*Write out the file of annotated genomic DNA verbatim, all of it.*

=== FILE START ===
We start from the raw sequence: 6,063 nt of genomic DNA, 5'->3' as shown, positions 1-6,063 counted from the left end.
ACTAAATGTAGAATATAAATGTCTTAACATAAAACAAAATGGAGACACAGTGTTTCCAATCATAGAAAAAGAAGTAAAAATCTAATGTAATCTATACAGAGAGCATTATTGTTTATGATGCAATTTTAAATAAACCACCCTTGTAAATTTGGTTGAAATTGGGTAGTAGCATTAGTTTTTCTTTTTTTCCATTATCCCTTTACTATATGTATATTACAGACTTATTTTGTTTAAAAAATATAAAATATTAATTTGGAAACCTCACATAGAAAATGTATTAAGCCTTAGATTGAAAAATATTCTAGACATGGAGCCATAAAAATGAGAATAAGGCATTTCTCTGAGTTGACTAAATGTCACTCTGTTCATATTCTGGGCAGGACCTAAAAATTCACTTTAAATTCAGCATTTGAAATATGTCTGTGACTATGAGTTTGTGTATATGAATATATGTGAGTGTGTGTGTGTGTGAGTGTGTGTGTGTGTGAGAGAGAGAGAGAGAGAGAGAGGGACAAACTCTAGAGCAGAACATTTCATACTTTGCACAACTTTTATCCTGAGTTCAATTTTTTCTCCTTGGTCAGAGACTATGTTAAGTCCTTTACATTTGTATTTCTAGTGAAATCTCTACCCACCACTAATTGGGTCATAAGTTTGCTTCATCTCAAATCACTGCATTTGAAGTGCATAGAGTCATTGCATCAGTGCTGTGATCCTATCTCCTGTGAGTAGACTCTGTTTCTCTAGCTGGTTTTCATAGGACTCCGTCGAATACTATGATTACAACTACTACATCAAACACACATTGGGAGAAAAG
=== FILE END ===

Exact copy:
We start from the raw sequence: 6,063 nt of genomic DNA, 5'->3' as shown, positions 1-6,063 counted from the left end.
ACTAAATGTAGAATATAAATGTCTTAACATAAAACAAAATGGAGACACAGTGTTTCCAATCATAGAAAAAGAAGTAAAAATCTAATGTAATCTATACAGAGAGCATTATTGTTTATGATGCAATTTTAAATAAACCACCCTTGTAAATTTGGTTGAAATTGGGTAGTAGCATTAGTTTTTCTTTTTTTCCATTATCCCTTTACTATATGTATATTACAGACTTATTTTGTTTAAAAAATATAAAATATTAATTTGGAAACCTCACATAGAAAATGTATTAAGCCTTAGATTGAAAAATATTCTAGACATGGAGCCATAAAAATGAGAATAAGGCATTTCTCTGAGTTGACTAAATGTCACTCTGTTCATATTCTGGGCAGGACCTAAAAATTCACTTTAAATTCAGCATTTGAAATATGTCTGTGACTATGAGTTTGTGTATATGAATATATGTGAGTGTGTGTGTGTGTGAGTGTGTGTGTGTGTGAGAGAGAGAGAGAGAGAGAGAGGGACAAACTCTAGAGCAGAACATTTCATACTTTGCACAACTTTTATCCTGAGTTCAATTTTTTCTCCTTGGTCAGAGACTATGTTAAGTCCTTTACATTTGTATTTCTAGTGAAATCTCTACCCACCACTAATTGGGTCATAAGTTTGCTTCATCTCAAATCACTGCATTTGAAGTGCATAGAGTCATTGCATCAGTGCTGTGATCCTATCTCCTGTGAGTAGACTCTGTTTCTCTAGCTGGTTTTCATAGGACTCCGTCGAATACTATGATTACAACTACTACATCAAACACACATTGGGAGAAAAG